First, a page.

154% jump in LS questions about digital privacy: report

NEW DELHI: There is a 154% increase in questions about digital privacy in Lok Sabha since 2014, says a report on cyberspace issues discussed in Parliament over the past five years.

The 2019 report, Digital Rights in the Parliament of India: five years under review, which he studied at 16 ° Lok Sabha and Rajya Sabha, was recently presented by a global defense organization that promotes human rights in cyberspace.

Experts believe that the sharp increase in privacy-related questions reflects the interaction between security and data, especially when millions of Indians moved online on their mobile devices due to low data rates.

Raman Jit Chima, director of Access Now Asia Pacific Policy, told TOI that the purpose of the report is to promote dialogue on digital rights. It is a general perception that our parliamentarians do not get involved with problems related to digital rights. This report discredits that belief. Conversations about cyberspace, including areas such as privacy, take place. But for some reason, these discussions do not translate into final reports, he said.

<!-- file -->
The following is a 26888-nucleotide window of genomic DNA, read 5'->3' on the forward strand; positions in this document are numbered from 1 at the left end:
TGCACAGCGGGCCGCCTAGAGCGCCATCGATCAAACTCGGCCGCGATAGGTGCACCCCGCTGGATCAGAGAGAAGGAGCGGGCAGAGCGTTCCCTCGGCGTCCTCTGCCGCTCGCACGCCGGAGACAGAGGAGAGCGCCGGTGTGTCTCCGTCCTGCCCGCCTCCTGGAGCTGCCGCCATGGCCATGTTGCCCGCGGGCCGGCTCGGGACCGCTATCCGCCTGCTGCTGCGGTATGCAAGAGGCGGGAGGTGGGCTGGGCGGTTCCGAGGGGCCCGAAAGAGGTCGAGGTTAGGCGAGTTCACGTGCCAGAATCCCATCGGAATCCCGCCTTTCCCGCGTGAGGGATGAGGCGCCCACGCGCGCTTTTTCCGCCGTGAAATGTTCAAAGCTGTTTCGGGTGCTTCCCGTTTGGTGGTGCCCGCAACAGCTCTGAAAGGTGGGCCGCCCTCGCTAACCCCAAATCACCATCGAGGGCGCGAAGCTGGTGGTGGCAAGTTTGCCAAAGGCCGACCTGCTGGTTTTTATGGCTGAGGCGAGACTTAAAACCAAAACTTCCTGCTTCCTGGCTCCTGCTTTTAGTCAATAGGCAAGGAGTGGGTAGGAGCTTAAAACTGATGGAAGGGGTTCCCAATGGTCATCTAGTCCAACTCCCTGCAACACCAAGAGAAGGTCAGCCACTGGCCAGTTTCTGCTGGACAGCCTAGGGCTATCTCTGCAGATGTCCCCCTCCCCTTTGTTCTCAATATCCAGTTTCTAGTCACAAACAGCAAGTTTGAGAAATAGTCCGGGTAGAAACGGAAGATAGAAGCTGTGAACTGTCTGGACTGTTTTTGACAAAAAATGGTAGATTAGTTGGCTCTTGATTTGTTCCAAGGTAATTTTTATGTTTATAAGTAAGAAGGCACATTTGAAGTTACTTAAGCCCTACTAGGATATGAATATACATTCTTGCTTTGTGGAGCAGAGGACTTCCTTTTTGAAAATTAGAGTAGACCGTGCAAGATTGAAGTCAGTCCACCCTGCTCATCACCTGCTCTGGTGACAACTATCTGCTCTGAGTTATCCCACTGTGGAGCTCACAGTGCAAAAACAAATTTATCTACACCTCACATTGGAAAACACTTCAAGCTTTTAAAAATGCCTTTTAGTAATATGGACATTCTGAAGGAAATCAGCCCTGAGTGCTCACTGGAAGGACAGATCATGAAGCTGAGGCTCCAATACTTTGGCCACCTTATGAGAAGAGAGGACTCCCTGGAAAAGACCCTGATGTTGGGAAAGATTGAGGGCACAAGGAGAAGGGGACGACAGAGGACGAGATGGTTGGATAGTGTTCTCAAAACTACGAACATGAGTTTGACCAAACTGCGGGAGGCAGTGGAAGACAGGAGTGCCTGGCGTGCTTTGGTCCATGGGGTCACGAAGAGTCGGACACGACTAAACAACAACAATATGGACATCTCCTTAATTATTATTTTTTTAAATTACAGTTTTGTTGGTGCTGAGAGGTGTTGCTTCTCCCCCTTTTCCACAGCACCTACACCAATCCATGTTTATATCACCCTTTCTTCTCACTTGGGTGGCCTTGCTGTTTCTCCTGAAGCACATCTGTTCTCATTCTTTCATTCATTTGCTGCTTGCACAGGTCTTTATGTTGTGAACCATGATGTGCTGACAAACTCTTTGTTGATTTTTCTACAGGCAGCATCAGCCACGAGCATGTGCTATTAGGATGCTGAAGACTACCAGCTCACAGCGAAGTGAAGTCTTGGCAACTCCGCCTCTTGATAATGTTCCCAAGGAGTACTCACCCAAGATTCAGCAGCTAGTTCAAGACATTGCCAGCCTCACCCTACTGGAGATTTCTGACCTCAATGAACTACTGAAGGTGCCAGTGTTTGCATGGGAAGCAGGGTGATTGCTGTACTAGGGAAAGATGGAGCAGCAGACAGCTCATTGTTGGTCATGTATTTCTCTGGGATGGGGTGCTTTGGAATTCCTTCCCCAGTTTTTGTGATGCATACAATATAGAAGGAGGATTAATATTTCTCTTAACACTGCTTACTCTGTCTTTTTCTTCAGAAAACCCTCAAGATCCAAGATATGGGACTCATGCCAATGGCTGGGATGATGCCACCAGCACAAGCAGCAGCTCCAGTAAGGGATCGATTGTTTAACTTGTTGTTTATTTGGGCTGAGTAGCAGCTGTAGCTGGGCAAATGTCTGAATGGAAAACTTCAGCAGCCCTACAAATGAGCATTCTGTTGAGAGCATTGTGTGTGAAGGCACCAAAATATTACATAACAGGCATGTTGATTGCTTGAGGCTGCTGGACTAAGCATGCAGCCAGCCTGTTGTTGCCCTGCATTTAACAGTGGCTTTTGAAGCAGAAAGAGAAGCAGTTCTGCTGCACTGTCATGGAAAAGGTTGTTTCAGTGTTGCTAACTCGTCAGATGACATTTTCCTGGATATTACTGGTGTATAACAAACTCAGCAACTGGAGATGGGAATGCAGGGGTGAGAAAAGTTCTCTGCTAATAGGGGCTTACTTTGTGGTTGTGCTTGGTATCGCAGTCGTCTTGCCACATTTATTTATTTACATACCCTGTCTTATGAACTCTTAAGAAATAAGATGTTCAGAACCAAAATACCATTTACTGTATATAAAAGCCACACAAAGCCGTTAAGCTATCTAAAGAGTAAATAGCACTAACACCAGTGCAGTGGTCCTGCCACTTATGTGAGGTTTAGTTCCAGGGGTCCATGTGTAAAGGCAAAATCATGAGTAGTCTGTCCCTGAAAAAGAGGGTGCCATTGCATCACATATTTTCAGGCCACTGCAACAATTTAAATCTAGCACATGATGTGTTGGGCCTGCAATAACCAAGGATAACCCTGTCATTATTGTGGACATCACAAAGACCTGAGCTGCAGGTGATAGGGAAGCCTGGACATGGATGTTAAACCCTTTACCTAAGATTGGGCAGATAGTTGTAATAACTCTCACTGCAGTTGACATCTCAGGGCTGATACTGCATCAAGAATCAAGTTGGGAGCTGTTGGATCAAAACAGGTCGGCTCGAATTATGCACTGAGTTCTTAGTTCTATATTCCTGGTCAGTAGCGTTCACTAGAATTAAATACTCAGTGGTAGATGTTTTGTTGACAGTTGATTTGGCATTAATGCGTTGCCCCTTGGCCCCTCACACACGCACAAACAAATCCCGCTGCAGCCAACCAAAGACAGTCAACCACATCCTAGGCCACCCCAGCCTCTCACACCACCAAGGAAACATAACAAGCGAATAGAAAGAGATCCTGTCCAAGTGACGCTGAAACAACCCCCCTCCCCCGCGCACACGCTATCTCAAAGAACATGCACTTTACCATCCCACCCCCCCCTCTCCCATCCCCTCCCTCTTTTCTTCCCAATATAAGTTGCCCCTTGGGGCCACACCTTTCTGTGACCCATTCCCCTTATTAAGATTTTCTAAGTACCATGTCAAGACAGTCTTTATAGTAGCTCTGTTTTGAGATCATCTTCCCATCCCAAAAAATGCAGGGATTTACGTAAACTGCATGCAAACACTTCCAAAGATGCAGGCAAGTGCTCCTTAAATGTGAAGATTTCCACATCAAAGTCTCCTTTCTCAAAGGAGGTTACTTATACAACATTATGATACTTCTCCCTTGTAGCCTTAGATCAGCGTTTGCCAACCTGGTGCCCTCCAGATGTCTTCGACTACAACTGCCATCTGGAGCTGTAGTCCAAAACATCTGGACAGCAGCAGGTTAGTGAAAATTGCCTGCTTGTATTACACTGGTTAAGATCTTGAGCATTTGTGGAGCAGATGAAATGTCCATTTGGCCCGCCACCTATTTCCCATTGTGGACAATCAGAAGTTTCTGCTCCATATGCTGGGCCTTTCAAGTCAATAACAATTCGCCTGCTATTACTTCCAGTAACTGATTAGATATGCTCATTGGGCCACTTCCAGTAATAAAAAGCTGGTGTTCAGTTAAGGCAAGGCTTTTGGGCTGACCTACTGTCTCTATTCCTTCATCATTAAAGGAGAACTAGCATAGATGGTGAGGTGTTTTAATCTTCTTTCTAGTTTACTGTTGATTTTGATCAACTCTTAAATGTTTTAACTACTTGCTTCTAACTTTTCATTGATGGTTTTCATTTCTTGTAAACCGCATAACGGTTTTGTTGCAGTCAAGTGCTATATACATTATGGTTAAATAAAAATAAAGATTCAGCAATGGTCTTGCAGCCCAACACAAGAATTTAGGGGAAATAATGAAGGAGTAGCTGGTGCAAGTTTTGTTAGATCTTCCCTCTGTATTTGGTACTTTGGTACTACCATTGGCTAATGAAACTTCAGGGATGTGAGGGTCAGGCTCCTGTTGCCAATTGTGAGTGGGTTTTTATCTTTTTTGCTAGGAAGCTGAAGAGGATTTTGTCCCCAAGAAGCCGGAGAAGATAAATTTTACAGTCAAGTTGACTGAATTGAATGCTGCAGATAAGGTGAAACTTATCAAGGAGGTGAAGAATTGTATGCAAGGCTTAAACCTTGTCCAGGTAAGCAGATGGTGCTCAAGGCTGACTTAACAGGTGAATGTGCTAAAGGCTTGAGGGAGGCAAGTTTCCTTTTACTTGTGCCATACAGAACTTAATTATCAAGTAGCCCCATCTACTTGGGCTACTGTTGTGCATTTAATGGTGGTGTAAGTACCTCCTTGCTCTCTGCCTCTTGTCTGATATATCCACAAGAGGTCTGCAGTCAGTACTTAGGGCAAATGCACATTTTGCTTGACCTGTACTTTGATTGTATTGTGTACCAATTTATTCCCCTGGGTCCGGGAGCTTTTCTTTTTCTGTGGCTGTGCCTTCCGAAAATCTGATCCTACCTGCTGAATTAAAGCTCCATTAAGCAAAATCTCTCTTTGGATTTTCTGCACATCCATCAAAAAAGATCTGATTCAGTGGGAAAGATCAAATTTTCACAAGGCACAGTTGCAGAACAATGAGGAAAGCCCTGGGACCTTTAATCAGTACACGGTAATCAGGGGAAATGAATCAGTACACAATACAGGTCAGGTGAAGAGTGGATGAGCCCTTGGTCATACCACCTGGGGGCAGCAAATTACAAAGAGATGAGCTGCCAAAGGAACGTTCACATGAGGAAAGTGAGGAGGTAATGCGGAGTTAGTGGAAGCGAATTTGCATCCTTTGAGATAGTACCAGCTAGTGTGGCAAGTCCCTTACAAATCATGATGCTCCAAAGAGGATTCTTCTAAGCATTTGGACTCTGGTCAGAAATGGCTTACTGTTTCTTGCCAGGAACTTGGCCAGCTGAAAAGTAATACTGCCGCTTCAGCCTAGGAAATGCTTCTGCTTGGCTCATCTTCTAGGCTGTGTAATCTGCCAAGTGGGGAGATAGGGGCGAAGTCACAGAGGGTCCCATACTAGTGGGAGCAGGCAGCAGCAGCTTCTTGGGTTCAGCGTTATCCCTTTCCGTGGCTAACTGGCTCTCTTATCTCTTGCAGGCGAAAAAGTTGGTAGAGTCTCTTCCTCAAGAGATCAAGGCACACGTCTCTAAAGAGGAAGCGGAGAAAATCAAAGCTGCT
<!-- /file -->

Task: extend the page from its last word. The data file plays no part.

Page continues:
Chima believes that documenting the problems will lead to greater awareness and, therefore, will encourage people to hold governments accountable for the steps they take to ensure fundamental rights such as privacy.

The report also highlights that the discussion about digital rights is often problem-based. In each parliamentary session, a brief list of issues became the focus of the inventions, the report notes, adding that network surveillance and neutrality dominated the budget session in 2015, while the 2016 and 2017 budget sessions They were dominated by Aadhaar and his privacy concerns.

According to the report, Lok Sabha is more active in the discussion of digital rights. There were a total of 19 private member law projects on digital rights, including 15 in the LS and 4 in the RS, presented during the five-year period, he said, adding that Lok Sabha shows more interest in surveillance and espionage .

In the last 10 years, there were only 13 questions in the SR about surveillance and espionage, in contrast to Lok Sabha, where 91 of those questions were raised, the report said.

The researchers who compiled the report said that mostly three standing committees (IT, Home Affairs and Finance) deal with issues related to cyberspace. It concludes on a positive note, but it also has a council for the ruling government. India can serve as a positive trend marker for the development of rights-friendly frameworks in the regions, and possibly around the world ... Digital rights issues were part of existing manifests is a promising sign, he said, and added that the Standing Parliamentary Committee on IT should function as a guardian of government policy on digital rights.